YORK — The sounds of wood chippers and chain saws filled the air Wednesday as crews cleared dozens of trees that toppled when a fast-moving storm packing hurricane-strength winds whipped through the York Village area Tuesday evening.

The same storm system dumped torrential rains throughout the state and neighboring New Hampshire, and touched off a possible tornado in St. Albans in Somerset County, according to the National Weather Service in Gray.

No one was reported injured in York or in the areas of central Maine hit hardest by the storm.

“It rained so loud I thought it was hail,” said Pastor Verlee Copeland of the First Parish Congregational Church in York, where about 50 people were attending a “Table of Plenty” dinner for the needy when the storm hit. “I’m from the Midwest, and it sounded like a tornado to me. There was that black, silent, thick feeling right before … and there was this roaring sound like the heavens were sucking things upward.”

The church was unscathed, but a massive oak in front of the building fell, crushing a car and damaging a truck. Falling limbs from another tree shattered the back window of a Subaru belonging to Kathleen Danforth, a longtime York resident who was at the dinner.

“Poor people who come to church dinners don’t have the kind of car insurance that covers this,” a distraught Danforth said as she walked around her car.

“What am I going to do?” she asked, sobbing as Copeland hugged her.

David Grace was sanguine about the damage to his truck, which was barely visible beneath the hulking 250-year-old oak tree.

“The big thing is that nobody got hurt. Material things can be replaced,” said Grace, a volunteer from New Hampshire who was serving the “Table of Plenty” dinner for an organization that helps soup kitchens.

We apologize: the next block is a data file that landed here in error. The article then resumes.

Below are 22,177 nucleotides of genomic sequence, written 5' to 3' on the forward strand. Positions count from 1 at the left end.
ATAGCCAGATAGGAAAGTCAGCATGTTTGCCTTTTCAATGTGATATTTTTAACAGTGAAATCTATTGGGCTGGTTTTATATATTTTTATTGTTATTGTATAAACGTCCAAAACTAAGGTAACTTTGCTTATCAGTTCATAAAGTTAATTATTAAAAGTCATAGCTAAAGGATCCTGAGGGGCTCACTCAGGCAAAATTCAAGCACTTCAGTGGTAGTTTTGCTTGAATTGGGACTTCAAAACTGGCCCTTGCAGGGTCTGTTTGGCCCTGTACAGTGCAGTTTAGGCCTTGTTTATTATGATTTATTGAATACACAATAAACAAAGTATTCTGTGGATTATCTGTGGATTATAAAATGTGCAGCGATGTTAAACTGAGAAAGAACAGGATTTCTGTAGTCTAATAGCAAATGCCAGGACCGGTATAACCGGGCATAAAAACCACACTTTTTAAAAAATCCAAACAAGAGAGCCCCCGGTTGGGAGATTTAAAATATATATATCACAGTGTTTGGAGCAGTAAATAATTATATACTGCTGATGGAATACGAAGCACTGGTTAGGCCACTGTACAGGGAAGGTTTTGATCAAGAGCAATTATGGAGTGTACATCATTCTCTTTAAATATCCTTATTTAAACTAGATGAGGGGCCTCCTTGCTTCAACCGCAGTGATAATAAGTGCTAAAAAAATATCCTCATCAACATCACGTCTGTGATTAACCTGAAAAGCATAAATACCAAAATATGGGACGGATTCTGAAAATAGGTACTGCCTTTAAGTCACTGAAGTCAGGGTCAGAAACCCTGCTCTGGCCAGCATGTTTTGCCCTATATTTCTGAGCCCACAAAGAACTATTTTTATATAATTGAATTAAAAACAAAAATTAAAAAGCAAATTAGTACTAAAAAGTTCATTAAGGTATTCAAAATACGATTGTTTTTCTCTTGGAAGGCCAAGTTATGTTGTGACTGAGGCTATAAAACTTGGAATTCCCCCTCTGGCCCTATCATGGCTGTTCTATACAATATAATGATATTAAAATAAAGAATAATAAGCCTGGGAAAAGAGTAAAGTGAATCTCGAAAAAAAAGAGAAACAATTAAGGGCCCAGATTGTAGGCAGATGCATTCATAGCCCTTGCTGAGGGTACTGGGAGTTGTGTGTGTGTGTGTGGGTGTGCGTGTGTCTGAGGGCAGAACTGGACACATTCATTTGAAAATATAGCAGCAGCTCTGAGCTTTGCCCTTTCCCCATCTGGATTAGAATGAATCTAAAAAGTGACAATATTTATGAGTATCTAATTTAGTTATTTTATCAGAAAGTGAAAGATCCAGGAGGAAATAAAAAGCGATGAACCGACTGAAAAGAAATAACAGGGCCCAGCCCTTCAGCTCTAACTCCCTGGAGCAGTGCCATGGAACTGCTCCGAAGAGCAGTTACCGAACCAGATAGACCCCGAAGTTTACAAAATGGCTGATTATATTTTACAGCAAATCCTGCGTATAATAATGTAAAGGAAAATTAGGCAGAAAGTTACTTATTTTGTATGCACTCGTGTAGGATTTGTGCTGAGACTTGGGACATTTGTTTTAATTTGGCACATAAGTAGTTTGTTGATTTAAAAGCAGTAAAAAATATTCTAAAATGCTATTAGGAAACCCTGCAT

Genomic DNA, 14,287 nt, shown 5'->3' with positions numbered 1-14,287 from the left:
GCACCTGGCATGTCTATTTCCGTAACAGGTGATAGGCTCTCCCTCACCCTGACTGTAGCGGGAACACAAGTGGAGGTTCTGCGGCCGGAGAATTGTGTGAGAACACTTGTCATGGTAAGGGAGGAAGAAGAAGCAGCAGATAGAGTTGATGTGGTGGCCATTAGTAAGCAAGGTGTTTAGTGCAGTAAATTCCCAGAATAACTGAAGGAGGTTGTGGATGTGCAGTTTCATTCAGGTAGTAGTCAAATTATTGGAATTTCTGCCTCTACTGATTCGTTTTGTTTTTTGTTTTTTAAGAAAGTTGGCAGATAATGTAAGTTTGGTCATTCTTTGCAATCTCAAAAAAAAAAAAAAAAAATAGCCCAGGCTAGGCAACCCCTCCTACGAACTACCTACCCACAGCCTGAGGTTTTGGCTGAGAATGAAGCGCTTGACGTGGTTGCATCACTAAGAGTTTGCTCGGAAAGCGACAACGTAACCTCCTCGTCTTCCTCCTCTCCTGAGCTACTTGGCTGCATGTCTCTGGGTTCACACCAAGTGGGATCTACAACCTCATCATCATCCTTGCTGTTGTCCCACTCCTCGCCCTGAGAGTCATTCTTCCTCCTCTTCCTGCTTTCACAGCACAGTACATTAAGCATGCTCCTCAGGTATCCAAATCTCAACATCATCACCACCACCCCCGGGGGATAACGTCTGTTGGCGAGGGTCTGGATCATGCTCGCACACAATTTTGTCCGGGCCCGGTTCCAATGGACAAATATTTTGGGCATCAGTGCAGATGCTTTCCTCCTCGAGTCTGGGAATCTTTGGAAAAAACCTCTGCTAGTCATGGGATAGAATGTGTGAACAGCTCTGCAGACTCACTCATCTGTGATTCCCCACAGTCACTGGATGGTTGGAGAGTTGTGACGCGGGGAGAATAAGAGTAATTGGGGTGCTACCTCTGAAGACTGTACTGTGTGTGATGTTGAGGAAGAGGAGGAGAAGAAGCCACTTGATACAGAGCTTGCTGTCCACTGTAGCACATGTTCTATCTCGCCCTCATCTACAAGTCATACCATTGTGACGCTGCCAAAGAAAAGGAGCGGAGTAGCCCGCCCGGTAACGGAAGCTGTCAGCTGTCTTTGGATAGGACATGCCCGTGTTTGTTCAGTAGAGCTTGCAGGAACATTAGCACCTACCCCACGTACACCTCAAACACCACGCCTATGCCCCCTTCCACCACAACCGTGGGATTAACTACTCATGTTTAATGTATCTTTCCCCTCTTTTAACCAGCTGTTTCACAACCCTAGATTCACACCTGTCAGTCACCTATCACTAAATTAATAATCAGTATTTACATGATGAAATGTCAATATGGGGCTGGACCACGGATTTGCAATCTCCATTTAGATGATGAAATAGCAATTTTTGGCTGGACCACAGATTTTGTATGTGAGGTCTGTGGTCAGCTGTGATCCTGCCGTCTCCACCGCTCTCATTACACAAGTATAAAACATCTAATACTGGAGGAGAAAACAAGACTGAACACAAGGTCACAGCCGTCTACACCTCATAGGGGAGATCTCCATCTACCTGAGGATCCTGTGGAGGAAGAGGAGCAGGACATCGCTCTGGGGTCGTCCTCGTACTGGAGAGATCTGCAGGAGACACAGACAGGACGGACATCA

“We had moved everyone to the basement when there was just a big rumble,” he said. “There was hail, and a massive amount of rain, and then the boom of the tree coming down. It was eerie, because it got so dark.”

After the storm cleared, Grace said, neighbors immediately came out to help others. Some escorted people home – walking alongside cars to help clear small limbs and branches in the dusk – and “total strangers” offered him a place to stay overnight.

Copeland said the oak that fell at the church was planted in 1747, the same year the church was founded.

“It’s as valuable as the historic buildings,” she said. “There’s a lot of sorrow right now.”

York was one of the areas hardest hit by the storm, along with parts of Somerset and Franklin counties, said James Brown, a weather service meteorologist. Those areas were hit with microbursts of high winds concentrated in small areas, he said. The winds in York were 70 to 80 mph, he said, and about 60 mph in other parts of the state. Hurricane-force winds are defined as 74 mph or greater.

A microburst occurs when strong winds in the upper atmosphere are pushed down to ground level by heavy downpours. A microburst produces straight-line winds fanning outward, compared with the criss-cross winds that spawn tornadoes.

“We had reports of hundreds, if not thousands, of trees down in St. Albans, with diameters of 15 to 20 inches,” said weather service meteorologist Tom Hawley.